Over these 45 years as an educator, I have met some amazing teachers. On occasion, some of those teachers have held after school or additional responsibilities such as advising or coaching for small or no stipends, never an hourly rate, because schools could not afford to pay them for their time. If we paid teachers minimum wage for these extra assignments, schools across the US would be bankrupt.
Some of these very teachers are experts in their fields and are held in high regard among their peers on a national level. However, in their local school systems, some have been taken to task for giving their time and expertise to students by allowing students space to create and think and grow as individuals.
Students need space to think and speak and grow and learn. Student publications give them that place to develop their passions for life. Sometimes, students write about things that make adults uncomfortable. Was it not Thomas Jefferson who said, ‘Were it left to me to decide whether we should have a government without newspapers, or newspapers without a government, I should not hesitate a moment to prefer the latter’? Why, yes, it was. With that thought in mind, I often wonder what motivates administrators and school boards to take teachers to task for giving students voice in their student publications. (Full disclosure, I am a certified principal and elected school board member at the time of this writing.)
If we are to raise a nation of thinking, creative, positive adults, we need to give them space to challenge what they see that is going on in the world around them. We cannot challenge it for them.
In recent weeks I have seen numerous posts that bash students for speaking out about school safety. Some of those posts have been acerbic and accusing students of being used and manipulated by adults. Funny, though, the very people who do not want students to speak or write about their concerns are the very people who are chomping at the bit to censor students who do speak their own minds. Yet, these very folks scream foul when people try to censor their speech. When we do not listen to students, we run the risk creating of students who do not listen to adults.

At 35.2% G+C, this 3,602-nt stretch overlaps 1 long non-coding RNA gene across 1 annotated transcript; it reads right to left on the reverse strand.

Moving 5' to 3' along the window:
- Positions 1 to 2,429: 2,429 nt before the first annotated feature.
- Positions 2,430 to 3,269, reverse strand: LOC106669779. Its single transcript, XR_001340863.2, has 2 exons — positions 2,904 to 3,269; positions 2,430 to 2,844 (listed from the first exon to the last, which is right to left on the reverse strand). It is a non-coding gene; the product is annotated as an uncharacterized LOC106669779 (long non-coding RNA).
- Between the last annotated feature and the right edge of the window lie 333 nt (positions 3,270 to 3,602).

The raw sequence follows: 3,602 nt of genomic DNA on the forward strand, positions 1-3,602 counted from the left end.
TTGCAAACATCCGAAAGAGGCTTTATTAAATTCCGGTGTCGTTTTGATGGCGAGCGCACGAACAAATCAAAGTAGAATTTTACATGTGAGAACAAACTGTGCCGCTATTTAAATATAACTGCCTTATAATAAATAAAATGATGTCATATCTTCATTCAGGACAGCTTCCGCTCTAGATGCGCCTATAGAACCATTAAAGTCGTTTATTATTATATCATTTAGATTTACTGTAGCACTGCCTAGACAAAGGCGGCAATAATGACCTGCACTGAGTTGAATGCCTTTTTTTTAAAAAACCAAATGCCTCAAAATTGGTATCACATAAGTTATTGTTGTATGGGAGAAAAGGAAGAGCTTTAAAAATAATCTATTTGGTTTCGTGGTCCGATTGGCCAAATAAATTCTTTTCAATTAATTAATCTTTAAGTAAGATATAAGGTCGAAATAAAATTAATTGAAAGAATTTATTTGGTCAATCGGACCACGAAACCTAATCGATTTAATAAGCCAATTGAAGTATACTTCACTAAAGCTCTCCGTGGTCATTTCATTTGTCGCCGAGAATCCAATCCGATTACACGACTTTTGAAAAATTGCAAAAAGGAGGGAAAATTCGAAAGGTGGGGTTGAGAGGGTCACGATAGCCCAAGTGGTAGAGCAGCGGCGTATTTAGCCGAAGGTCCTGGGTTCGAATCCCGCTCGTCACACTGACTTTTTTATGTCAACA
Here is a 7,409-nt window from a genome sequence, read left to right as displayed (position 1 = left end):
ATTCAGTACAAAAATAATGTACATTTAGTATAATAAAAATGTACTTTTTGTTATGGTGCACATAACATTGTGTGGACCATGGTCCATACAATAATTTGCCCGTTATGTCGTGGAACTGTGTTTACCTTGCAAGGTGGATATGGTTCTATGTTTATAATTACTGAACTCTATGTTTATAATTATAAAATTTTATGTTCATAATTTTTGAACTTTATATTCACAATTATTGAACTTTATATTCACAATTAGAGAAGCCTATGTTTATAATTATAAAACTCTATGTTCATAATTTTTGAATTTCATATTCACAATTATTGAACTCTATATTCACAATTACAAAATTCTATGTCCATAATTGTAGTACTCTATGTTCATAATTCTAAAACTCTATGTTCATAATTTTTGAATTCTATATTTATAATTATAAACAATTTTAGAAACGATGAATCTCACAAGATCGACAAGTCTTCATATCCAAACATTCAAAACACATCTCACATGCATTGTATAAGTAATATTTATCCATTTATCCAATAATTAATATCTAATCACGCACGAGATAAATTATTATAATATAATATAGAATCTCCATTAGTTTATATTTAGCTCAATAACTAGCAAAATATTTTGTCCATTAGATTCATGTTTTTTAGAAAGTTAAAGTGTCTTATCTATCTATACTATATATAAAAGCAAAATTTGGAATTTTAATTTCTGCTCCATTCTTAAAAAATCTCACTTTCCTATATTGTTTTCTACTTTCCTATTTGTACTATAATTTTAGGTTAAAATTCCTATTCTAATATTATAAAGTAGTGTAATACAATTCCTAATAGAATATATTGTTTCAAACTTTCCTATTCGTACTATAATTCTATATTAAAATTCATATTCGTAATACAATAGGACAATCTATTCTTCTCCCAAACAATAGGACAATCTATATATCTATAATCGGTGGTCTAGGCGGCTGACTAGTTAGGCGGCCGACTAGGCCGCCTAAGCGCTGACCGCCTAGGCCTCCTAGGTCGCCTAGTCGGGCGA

In the past five years, I have seen the exponential rise of teachers being threatened with dismissal and non-renewal of contracts as well as being suspended without pay because these very teachers, who teach the Constitution and First Amendment rights, refuse to censor students. How do we teach students that words matter if we do not let them use their words to grapple with the volatile issues that surround us in this country?
Kids are angry, as they should be, about the things going on in this country. I remember being angry in the 60s about war and unrest and riots. I was a teen then. One thing I was able to do in high school was to find my voice on the school’s newspaper staff. It helped me negotiate my passion. Yes, I taught journalism for more than three decades as a result of that experience. It also taught me that those who speak up can create change in the world.
When a teacher takes the time to give students the opportunity to develop voice, we need to honor that teacher and we need to make sure we do not ask that teacher to throw away a whole career because we are miffed that a student published something that might make the school look bad. Student publications are not public relations tools for the school.
What makes the school look bad is the denigration of highly respected teachers who help students learn more than content in the textbooks (which is often erroneous.) When that controversy plays out in the local media, social media and school board meetings, the students lose, the community loses and those who try to thwart the free voice of students by dismissing the teacher, lose.
To all of the publications advisers I know, this is for you. You are valued, you are respected, you are worthy of praise for educating a future thinking electorate. We support you. Press on.